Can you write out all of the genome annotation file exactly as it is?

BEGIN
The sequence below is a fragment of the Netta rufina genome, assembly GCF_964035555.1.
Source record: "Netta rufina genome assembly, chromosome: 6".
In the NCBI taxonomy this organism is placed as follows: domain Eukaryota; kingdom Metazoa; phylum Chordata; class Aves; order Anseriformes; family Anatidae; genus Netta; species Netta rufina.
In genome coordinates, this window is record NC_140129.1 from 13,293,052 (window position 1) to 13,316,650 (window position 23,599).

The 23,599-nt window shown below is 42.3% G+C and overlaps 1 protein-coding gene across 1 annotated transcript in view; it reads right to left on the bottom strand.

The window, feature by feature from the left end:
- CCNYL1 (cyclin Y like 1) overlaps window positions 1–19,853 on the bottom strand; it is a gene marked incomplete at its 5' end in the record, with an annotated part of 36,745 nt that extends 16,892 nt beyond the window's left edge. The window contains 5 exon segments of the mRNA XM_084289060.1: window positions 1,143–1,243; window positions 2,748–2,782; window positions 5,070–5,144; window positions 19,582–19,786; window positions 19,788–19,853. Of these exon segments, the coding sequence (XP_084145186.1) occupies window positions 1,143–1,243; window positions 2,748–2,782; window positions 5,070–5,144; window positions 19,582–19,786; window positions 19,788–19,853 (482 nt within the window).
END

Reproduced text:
The sequence below is a fragment of the Netta rufina genome, assembly GCF_964035555.1.
Source record: "Netta rufina genome assembly, chromosome: 6".
In the NCBI taxonomy this organism is placed as follows: domain Eukaryota; kingdom Metazoa; phylum Chordata; class Aves; order Anseriformes; family Anatidae; genus Netta; species Netta rufina.
In genome coordinates, this window is record NC_140129.1 from 13,293,052 (window position 1) to 13,316,650 (window position 23,599).

The 23,599-nt window shown below is 42.3% G+C and overlaps 1 protein-coding gene across 1 annotated transcript in view; it reads right to left on the bottom strand.

The window, feature by feature from the left end:
- CCNYL1 (cyclin Y like 1) overlaps window positions 1–19,853 on the bottom strand; it is a gene marked incomplete at its 5' end in the record, with an annotated part of 36,745 nt that extends 16,892 nt beyond the window's left edge. The window contains 5 exon segments of the mRNA XM_084289060.1: window positions 1,143–1,243; window positions 2,748–2,782; window positions 5,070–5,144; window positions 19,582–19,786; window positions 19,788–19,853. Of these exon segments, the coding sequence (XP_084145186.1) occupies window positions 1,143–1,243; window positions 2,748–2,782; window positions 5,070–5,144; window positions 19,582–19,786; window positions 19,788–19,853 (482 nt within the window).